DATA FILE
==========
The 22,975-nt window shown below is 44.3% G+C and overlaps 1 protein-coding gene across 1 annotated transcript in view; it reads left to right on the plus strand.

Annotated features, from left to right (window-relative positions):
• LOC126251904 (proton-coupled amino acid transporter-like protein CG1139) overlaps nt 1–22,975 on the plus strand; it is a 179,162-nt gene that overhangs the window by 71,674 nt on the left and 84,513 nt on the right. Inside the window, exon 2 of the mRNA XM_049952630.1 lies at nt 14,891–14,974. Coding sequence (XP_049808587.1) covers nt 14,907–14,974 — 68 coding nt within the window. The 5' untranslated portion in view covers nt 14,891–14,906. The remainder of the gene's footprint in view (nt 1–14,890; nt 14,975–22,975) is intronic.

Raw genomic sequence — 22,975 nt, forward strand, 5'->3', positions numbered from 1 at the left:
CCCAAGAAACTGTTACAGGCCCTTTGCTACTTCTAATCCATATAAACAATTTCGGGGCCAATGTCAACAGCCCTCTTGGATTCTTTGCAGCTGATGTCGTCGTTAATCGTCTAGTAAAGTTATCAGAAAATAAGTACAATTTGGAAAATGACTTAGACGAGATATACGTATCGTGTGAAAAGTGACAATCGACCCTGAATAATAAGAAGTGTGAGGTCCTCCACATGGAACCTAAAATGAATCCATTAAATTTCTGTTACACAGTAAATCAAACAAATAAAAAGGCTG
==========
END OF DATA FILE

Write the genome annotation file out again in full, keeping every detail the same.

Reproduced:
The 22,975-nt window shown below is 44.3% G+C and overlaps 1 protein-coding gene across 1 annotated transcript in view; it reads left to right on the plus strand.

Annotated features, from left to right (window-relative positions):
• LOC126251904 (proton-coupled amino acid transporter-like protein CG1139) overlaps nt 1–22,975 on the plus strand; it is a 179,162-nt gene that overhangs the window by 71,674 nt on the left and 84,513 nt on the right. Inside the window, exon 2 of the mRNA XM_049952630.1 lies at nt 14,891–14,974. Coding sequence (XP_049808587.1) covers nt 14,907–14,974 — 68 coding nt within the window. The 5' untranslated portion in view covers nt 14,891–14,906. The remainder of the gene's footprint in view (nt 1–14,890; nt 14,975–22,975) is intronic.

Raw genomic sequence — 22,975 nt, forward strand, 5'->3', positions numbered from 1 at the left:
CCCAAGAAACTGTTACAGGCCCTTTGCTACTTCTAATCCATATAAACAATTTCGGGGCCAATGTCAACAGCCCTCTTGGATTCTTTGCAGCTGATGTCGTCGTTAATCGTCTAGTAAAGTTATCAGAAAATAAGTACAATTTGGAAAATGACTTAGACGAGATATACGTATCGTGTGAAAAGTGACAATCGACCCTGAATAATAAGAAGTGTGAGGTCCTCCACATGGAACCTAAAATGAATCCATTAAATTTCTGTTACACAGTAAATCAAACAAATAAAAAGGCTG